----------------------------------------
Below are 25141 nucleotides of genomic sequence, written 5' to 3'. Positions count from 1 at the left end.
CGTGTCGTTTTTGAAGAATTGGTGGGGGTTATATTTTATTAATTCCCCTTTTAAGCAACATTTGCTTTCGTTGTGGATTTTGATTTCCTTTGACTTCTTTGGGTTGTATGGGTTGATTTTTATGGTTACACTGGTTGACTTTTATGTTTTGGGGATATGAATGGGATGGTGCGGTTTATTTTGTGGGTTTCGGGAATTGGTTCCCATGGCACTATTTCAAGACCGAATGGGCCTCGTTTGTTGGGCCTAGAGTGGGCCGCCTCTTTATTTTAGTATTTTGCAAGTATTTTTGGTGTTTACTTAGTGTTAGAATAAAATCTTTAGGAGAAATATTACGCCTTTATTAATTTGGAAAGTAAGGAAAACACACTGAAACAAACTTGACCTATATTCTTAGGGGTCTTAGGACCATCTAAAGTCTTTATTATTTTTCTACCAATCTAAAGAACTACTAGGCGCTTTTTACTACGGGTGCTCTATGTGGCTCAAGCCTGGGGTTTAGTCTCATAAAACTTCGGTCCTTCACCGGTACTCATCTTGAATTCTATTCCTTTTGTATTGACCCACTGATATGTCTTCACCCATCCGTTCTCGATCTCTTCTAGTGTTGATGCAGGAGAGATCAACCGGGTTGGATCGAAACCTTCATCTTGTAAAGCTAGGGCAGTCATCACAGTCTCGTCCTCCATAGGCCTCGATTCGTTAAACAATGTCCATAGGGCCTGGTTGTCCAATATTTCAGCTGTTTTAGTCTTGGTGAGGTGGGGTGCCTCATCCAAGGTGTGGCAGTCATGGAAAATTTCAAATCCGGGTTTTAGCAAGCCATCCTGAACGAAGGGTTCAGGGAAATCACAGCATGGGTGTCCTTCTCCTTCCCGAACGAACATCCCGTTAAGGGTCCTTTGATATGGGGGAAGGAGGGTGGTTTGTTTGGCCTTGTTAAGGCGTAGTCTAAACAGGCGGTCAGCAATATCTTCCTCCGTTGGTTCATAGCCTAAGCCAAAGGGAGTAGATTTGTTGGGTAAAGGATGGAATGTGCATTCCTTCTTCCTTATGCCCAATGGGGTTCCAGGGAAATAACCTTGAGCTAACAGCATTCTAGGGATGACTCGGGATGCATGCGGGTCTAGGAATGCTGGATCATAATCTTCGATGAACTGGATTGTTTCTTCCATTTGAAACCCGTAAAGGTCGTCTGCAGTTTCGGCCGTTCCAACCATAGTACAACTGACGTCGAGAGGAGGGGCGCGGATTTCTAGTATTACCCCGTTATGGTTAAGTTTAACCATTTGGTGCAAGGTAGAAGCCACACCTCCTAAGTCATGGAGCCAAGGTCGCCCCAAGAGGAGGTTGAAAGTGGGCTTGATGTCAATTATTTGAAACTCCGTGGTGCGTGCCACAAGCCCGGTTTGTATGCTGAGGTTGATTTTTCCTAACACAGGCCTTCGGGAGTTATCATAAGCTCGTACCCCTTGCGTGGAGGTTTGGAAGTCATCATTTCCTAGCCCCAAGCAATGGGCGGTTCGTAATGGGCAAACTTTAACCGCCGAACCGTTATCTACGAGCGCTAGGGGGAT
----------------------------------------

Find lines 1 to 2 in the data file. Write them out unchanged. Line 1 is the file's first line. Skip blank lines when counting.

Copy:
Below are 25141 nucleotides of genomic sequence, written 5' to 3'. Positions count from 1 at the left end.
CGTGTCGTTTTTGAAGAATTGGTGGGGGTTATATTTTATTAATTCCCCTTTTAAGCAACATTTGCTTTCGTTGTGGATTTTGATTTCCTTTGACTTCTTTGGGTTGTATGGGTTGATTTTTATGGTTACACTGGTTGACTTTTATGTTTTGGGGATATGAATGGGATGGTGCGGTTTATTTTGTGGGTTTCGGGAATTGGTTCCCATGGCACTATTTCAAGACCGAATGGGCCTCGTTTGTTGGGCCTAGAGTGGGCCGCCTCTTTATTTTAGTATTTTGCAAGTATTTTTGGTGTTTACTTAGTGTTAGAATAAAATCTTTAGGAGAAATATTACGCCTTTATTAATTTGGAAAGTAAGGAAAACACACTGAAACAAACTTGACCTATATTCTTAGGGGTCTTAGGACCATCTAAAGTCTTTATTATTTTTCTACCAATCTAAAGAACTACTAGGCGCTTTTTACTACGGGTGCTCTATGTGGCTCAAGCCTGGGGTTTAGTCTCATAAAACTTCGGTCCTTCACCGGTACTCATCTTGAATTCTATTCCTTTTGTATTGACCCACTGATATGTCTTCACCCATCCGTTCTCGATCTCTTCTAGTGTTGATGCAGGAGAGATCAACCGGGTTGGATCGAAACCTTCATCTTGTAAAGCTAGGGCAGTCATCACAGTCTCGTCCTCCATAGGCCTCGATTCGTTAAACAATGTCCATAGGGCCTGGTTGTCCAATATTTCAGCTGTTTTAGTCTTGGTGAGGTGGGGTGCCTCATCCAAGGTGTGGCAGTCATGGAAAATTTCAAATCCGGGTTTTAGCAAGCCATCCTGAACGAAGGGTTCAGGGAAATCACAGCATGGGTGTCCTTCTCCTTCCCGAACGAACATCCCGTTAAGGGTCCTTTGATATGGGGGAAGGAGGGTGGTTTGTTTGGCCTTGTTAAGGCGTAGTCTAAACAGGCGGTCAGCAATATCTTCCTCCGTTGGTTCATAGCCTAAGCCAAAGGGAGTAGATTTGTTGGGTAAAGGATGGAATGTGCATTCCTTCTTCCTTATGCCCAATGGGGTTCCAGGGAAATAACCTTGAGCTAACAGCATTCTAGGGATGACTCGGGATGCATGCGGGTCTAGGAATGCTGGATCATAATCTTCGATGAACTGGATTGTTTCTTCCATTTGAAACCCGTAAAGGTCGTCTGCAGTTTCGGCCGTTCCAACCATAGTACAACTGACGTCGAGAGGAGGGGCGCGGATTTCTAGTATTACCCCGTTATGGTTAAGTTTAACCATTTGGTGCAAGGTAGAAGCCACACCTCCTAAGTCATGGAGCCAAGGTCGCCCCAAGAGGAGGTTGAAAGTGGGCTTGATGTCAATTATTTGAAACTCCGTGGTGCGTGCCACAAGCCCGGTTTGTATGCTGAGGTTGATTTTTCCTAACACAGGCCTTCGGGAGTTATCATAAGCTCGTACCCCTTGCGTGGAGGTTTGGAAGTCATCATTTCCTAGCCCCAAGCAATGGGCGGTTCGTAATGGGCAAACTTTAACCGCCGAACCGTTATCTACGAGCGCTAGGGGGAT